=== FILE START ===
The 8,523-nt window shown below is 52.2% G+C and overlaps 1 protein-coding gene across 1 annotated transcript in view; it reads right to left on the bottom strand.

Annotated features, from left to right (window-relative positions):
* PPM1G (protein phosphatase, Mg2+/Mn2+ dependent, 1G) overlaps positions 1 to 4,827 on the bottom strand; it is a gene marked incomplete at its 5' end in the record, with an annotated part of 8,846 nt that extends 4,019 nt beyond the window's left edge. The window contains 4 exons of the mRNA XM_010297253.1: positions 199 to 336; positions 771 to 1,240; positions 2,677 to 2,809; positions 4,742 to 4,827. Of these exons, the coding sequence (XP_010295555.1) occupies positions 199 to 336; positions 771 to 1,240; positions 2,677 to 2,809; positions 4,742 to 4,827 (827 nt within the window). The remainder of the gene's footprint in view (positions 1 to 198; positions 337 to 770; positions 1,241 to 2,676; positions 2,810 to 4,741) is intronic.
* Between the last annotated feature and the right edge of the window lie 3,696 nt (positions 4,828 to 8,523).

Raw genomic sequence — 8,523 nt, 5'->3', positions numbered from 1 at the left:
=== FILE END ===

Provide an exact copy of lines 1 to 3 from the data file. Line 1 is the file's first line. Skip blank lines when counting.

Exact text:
The 8,523-nt window shown below is 52.2% G+C and overlaps 1 protein-coding gene across 1 annotated transcript in view; it reads right to left on the bottom strand.

Annotated features, from left to right (window-relative positions):
* PPM1G (protein phosphatase, Mg2+/Mn2+ dependent, 1G) overlaps positions 1 to 4,827 on the bottom strand; it is a gene marked incomplete at its 5' end in the record, with an annotated part of 8,846 nt that extends 4,019 nt beyond the window's left edge. The window contains 4 exons of the mRNA XM_010297253.1: positions 199 to 336; positions 771 to 1,240; positions 2,677 to 2,809; positions 4,742 to 4,827. Of these exons, the coding sequence (XP_010295555.1) occupies positions 199 to 336; positions 771 to 1,240; positions 2,677 to 2,809; positions 4,742 to 4,827 (827 nt within the window). The remainder of the gene's footprint in view (positions 1 to 198; positions 337 to 770; positions 1,241 to 2,676; positions 2,810 to 4,741) is intronic.